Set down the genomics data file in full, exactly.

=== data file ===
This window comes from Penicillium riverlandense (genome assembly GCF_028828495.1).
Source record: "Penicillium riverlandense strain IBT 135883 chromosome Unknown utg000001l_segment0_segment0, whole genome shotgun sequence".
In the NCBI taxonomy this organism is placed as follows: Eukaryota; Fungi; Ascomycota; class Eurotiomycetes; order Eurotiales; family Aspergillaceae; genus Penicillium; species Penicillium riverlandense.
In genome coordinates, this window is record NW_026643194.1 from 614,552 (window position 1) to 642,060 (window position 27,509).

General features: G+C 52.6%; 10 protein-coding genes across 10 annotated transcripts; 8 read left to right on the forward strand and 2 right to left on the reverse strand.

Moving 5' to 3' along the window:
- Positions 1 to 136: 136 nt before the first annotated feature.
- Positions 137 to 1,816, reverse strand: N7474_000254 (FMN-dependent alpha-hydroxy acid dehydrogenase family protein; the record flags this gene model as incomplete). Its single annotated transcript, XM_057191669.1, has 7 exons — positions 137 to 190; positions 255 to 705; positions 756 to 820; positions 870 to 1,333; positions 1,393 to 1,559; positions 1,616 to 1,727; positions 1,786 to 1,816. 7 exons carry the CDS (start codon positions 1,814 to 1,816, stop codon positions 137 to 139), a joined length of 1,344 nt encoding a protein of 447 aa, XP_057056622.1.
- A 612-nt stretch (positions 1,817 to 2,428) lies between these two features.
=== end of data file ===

This window comes from Penicillium riverlandense (genome assembly GCF_028828495.1).
Source record: "Penicillium riverlandense strain IBT 135883 chromosome Unknown utg000001l_segment0_segment0, whole genome shotgun sequence".
In the NCBI taxonomy this organism is placed as follows: Eukaryota; Fungi; Ascomycota; class Eurotiomycetes; order Eurotiales; family Aspergillaceae; genus Penicillium; species Penicillium riverlandense.
In genome coordinates, this window is record NW_026643194.1 from 614,552 (window position 1) to 642,060 (window position 27,509).

General features: G+C 52.6%; 10 protein-coding genes across 10 annotated transcripts; 8 read left to right on the forward strand and 2 right to left on the reverse strand.

Moving 5' to 3' along the window:
- Positions 1 to 136: 136 nt before the first annotated feature.
- Positions 137 to 1,816, reverse strand: N7474_000254 (FMN-dependent alpha-hydroxy acid dehydrogenase family protein; the record flags this gene model as incomplete). Its single annotated transcript, XM_057191669.1, has 7 exons — positions 137 to 190; positions 255 to 705; positions 756 to 820; positions 870 to 1,333; positions 1,393 to 1,559; positions 1,616 to 1,727; positions 1,786 to 1,816. 7 exons carry the CDS (start codon positions 1,814 to 1,816, stop codon positions 137 to 139), a joined length of 1,344 nt encoding a protein of 447 aa, XP_057056622.1.
- A 612-nt stretch (positions 1,817 to 2,428) lies between these two features.